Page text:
Exactly the same factors that are driving the rise of swarms of aerial drones are also leading to underwater drone swarms: fleets of small, low-cost submarines capable of networking to carry out missions which were traditionally limited to much larger manned vehicles.
In particular, over the past twenty years a new type of unmanned underwater vehicle (UUV) has been transforming underwater research. Unlike other UUVs which are typically tethered and have a very short range, underwater gliders can roam over long distances for months at a time. They are typically a couple of metres long, weigh about fifty kilos, and look like small torpedoes with wings.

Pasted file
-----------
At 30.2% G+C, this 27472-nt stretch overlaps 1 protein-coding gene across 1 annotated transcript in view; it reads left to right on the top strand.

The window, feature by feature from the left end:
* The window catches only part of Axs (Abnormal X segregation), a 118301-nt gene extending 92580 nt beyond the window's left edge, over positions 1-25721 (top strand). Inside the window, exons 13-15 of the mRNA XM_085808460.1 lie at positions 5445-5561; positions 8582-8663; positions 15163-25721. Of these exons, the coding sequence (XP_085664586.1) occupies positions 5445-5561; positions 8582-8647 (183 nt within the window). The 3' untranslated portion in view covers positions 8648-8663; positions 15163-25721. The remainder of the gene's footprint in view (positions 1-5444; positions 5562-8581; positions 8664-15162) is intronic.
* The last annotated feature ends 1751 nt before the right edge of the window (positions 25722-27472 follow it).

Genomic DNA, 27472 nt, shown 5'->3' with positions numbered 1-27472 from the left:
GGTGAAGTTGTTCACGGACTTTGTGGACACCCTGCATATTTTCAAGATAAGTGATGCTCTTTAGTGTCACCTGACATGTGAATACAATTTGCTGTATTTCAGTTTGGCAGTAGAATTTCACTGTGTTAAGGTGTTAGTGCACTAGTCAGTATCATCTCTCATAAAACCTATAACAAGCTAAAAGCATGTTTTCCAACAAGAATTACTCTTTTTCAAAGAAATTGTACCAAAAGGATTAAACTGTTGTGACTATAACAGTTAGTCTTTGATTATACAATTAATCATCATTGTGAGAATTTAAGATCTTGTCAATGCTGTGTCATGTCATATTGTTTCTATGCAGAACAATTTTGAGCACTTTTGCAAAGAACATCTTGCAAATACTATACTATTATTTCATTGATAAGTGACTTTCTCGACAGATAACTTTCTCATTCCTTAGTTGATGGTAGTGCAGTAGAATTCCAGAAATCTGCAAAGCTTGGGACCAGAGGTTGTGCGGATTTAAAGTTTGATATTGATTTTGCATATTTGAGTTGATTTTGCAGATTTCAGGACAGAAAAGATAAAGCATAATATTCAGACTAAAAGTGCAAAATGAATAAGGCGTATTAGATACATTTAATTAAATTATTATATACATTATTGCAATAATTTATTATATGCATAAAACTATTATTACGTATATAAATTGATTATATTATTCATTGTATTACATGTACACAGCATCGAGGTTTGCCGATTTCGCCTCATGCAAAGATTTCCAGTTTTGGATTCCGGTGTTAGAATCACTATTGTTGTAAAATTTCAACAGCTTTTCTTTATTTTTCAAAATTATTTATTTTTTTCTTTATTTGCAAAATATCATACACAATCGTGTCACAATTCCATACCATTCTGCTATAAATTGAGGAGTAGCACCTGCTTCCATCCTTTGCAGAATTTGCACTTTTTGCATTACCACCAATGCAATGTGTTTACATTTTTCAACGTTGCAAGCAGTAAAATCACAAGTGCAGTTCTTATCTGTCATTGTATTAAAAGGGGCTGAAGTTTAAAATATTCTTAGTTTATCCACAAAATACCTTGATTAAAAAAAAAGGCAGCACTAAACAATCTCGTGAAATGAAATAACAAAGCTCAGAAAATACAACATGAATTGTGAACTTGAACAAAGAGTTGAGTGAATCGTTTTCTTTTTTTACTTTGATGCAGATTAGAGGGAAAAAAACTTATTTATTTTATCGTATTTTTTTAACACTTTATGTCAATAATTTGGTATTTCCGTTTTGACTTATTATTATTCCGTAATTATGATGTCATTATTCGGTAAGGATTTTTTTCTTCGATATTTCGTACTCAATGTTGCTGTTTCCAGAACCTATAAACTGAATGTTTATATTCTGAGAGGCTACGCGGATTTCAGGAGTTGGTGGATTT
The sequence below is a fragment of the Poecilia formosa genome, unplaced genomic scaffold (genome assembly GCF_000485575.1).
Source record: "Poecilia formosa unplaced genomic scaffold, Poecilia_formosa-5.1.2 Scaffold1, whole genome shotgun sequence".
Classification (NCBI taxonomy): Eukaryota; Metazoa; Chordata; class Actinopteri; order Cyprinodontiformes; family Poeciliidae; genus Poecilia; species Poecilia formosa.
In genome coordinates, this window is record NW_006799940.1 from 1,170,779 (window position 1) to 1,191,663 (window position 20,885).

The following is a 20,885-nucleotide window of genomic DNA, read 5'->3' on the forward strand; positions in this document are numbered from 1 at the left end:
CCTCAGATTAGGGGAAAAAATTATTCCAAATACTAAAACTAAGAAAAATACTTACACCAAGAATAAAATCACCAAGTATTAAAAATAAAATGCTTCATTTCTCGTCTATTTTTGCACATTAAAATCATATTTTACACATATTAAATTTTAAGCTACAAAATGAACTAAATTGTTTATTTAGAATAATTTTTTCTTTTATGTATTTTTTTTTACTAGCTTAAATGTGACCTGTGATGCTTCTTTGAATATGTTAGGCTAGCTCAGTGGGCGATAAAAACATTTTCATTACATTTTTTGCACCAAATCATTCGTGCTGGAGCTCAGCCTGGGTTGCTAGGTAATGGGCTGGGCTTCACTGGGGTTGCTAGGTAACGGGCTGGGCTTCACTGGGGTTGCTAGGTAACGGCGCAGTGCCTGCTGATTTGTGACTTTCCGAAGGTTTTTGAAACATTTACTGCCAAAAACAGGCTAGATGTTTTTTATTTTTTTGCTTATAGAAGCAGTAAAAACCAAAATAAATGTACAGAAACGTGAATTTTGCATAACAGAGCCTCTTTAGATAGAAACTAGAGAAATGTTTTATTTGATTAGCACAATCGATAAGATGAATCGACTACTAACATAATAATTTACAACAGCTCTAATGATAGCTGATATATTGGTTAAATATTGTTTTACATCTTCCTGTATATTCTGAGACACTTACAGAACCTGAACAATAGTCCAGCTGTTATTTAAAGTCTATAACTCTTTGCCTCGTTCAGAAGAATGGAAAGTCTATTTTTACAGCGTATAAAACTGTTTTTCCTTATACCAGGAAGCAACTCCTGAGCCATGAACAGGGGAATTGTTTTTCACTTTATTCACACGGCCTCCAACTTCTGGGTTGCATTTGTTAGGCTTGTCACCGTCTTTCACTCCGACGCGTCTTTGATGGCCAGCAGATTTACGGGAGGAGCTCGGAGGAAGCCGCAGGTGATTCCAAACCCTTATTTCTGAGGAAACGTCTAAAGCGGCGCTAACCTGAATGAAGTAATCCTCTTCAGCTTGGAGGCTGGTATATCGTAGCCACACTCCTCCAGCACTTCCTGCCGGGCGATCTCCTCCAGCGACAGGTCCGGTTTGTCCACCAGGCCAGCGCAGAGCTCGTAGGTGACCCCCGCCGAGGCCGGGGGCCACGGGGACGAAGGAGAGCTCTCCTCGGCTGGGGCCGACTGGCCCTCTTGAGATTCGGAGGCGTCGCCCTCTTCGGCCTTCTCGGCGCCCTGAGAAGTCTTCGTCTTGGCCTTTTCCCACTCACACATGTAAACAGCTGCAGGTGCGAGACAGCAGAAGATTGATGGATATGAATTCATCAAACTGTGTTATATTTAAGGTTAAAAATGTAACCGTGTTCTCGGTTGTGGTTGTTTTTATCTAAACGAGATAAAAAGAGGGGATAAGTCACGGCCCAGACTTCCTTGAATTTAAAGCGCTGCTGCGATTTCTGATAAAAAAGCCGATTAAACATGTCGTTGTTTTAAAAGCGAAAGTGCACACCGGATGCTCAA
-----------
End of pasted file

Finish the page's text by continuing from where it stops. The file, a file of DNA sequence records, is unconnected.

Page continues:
Rather than propellers, gliders have a buoyancy engine. This pumps a small quantity of oil from an external bladder to an internal one, changing the density of the glider so it starts to descend. As it falls, it glides on a shallow trajectory, reaching a speed of about half a knot. After falling several hundred metres, and travelling a few kilometres, the glider pumps the oil the other way and starts to ascend, gliding upwards at the same leisurely speed. It is a slow but frugal form of travel with a tiny power requirement. In 2009 the Scarlet Knight glider operated by Rutgers University completed an Atlantic crossing in seven months on one battery charge.
Such gliders are now being developed for anti-submarine warfare, and this may have major implications for new submarine programs. Read my report in New Scientist here.